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2025: the year of quantum

On 07 June 2024 the United Nations (UN) announced that 2025 will be known as the International Year of Quantum Science and Technology. This announcement not only commemorates the 100-year anniversary of quantum mechanics but showcases the growing importance of quantum technologies in the modern world. The UN’s announcement is just one of many announcements in recent years recognising the growing value of quantum technologies and how these new technologies will shape the coming decades.

For example, in 2023 the UK Government launched its National Quantum Strategy, providing long-term missions aimed at transforming the UK into a quantum technology powerhouse. The UK National Quantum Strategy sets out five missions for the UK quantum technology sector. These missions are as follows:

Mission one

By 2035 there will be accessible, UK-based quantum computers capable of running one trillion operations and supporting applications that provide benefits well in excess of classical supercomputers across key sectors of the economy.

Mission two

By 2035 the UK will have deployed the world’s most advanced quantum network at scale, pioneering the future quantum internet.

Mission three

By 2030 every NHS trust will benefit from quantum sensing-enabled solutions, helping those with chronic illness live healthier, longer lives through early diagnosis and treatment.

Mission four

By 2030 quantum navigation systems, including clocks, will be deployed on aircraft, providing next-generation accuracy for resilience that is independent of satellite signals.

Mission five

By 2030 mobile, networked quantum sensors will have unlocked new situational awareness capabilities, exploited across critical infrastructure in the transport, telecoms, energy, and defence sectors.

These missions are undoubtedly ambitious, however with appropriate investment and management it is entirely feasible for the UK quantum sector to achieve these missions in the proposed timescales.

Similar quantum strategies were recently announced by the Danish Government in 2023 and by NATO in 2024, and the USA has had a government-led quantum strategy for a number of years. With such international focus on this area, the future of quantum technology certainly looks bright.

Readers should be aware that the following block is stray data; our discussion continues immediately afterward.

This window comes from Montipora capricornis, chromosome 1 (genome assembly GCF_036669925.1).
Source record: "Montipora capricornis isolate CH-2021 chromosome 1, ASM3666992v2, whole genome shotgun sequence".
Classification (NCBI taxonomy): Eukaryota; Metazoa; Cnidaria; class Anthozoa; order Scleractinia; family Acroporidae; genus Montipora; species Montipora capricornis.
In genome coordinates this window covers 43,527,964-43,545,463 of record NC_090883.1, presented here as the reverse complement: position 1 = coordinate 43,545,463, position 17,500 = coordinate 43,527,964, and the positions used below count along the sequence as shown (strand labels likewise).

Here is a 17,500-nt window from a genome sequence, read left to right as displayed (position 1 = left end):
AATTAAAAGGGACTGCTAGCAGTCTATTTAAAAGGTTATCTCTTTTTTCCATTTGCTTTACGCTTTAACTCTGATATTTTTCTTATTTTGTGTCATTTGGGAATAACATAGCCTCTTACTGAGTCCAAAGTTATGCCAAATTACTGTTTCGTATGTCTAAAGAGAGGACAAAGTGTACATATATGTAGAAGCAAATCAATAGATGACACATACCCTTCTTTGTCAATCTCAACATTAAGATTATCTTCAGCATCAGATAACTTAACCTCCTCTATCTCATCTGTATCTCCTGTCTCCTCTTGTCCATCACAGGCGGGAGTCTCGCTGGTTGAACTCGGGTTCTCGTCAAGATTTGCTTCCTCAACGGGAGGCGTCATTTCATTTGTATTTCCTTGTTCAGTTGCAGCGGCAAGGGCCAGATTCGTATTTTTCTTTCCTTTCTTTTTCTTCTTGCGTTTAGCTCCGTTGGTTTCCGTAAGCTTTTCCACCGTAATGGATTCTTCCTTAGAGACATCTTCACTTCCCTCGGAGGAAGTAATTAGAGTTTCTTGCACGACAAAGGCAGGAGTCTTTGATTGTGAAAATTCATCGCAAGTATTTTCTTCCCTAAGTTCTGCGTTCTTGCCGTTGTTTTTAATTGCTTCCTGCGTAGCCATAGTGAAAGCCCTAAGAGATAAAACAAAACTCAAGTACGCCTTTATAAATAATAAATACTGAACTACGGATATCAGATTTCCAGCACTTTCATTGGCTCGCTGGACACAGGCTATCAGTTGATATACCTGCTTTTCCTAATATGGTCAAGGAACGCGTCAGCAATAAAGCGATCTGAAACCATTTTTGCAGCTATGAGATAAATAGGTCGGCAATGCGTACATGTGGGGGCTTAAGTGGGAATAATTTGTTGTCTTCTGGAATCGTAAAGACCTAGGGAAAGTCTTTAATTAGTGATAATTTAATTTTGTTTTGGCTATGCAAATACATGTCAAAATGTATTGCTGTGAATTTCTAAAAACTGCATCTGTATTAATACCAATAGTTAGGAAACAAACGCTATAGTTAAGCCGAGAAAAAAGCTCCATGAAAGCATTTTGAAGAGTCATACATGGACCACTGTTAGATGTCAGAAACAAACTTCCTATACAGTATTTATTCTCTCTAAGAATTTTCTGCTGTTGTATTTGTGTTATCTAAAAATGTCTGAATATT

Why obtain patent protection for quantum technologies

One key to achieving ambitious quantum technology aims will be to encourage collaboration between researchers from different organisations, without stifling investment and innovation in the sector. Patent protection can therefore be an invaluable tool for the quantum technology sector.

As proven in the pharmaceutical sector, patents encourage investment in technology by ensuring that organisations investing heavily in research and development can be fairly compensated for their investments. For example, the 20-year exclusive monopoly provided by patent protection can serve as a great incentive to further invest in quantum technology.

Similarly, the licensing opportunities that patent protection can allow ensure that not only are researchers fairly compensated for their investment, but that organisations are free to collaborate with one another. Filing a patent application also provides organisations with the freedom to discuss their technology with other entities without fear. As patents provide long-term protection for a particular invention, they are usually preferable to non-disclosure agreements.

What quantum technologies can be protected by patents?

Patent protection can be an invaluable tool to help organisations develop international quantum strategies. A patent can generally be obtained for inventions in all quantum technology areas, including quantum computing, quantum metrology and sensing, quantum communication and cryptography, and quantum-based navigation. However, the scope of any patent protection depends on the invention itself, and potentially upon the particular application.

For example, at the European Patent Office (EPO) inventions for quantum technologies must meet the requirements of patentability in relation to non-technical subject matter. As such, mathematical or software-based inventions for quantum technologies must generally be directed to a technical application, providing a technical effect. However, with the potential uses of quantum technology being seemingly limitless, there are many potential technical applications to which a patent application may be directed. As such, we can expect the number of patents granted for quantum technologies to continue to grow rapidly in the coming years.


The UN’s announcement that 2025 will be the International Year of Quantum Science and Technology just confirms what we already knew: large-scale applications of quantum technology are just around the corner.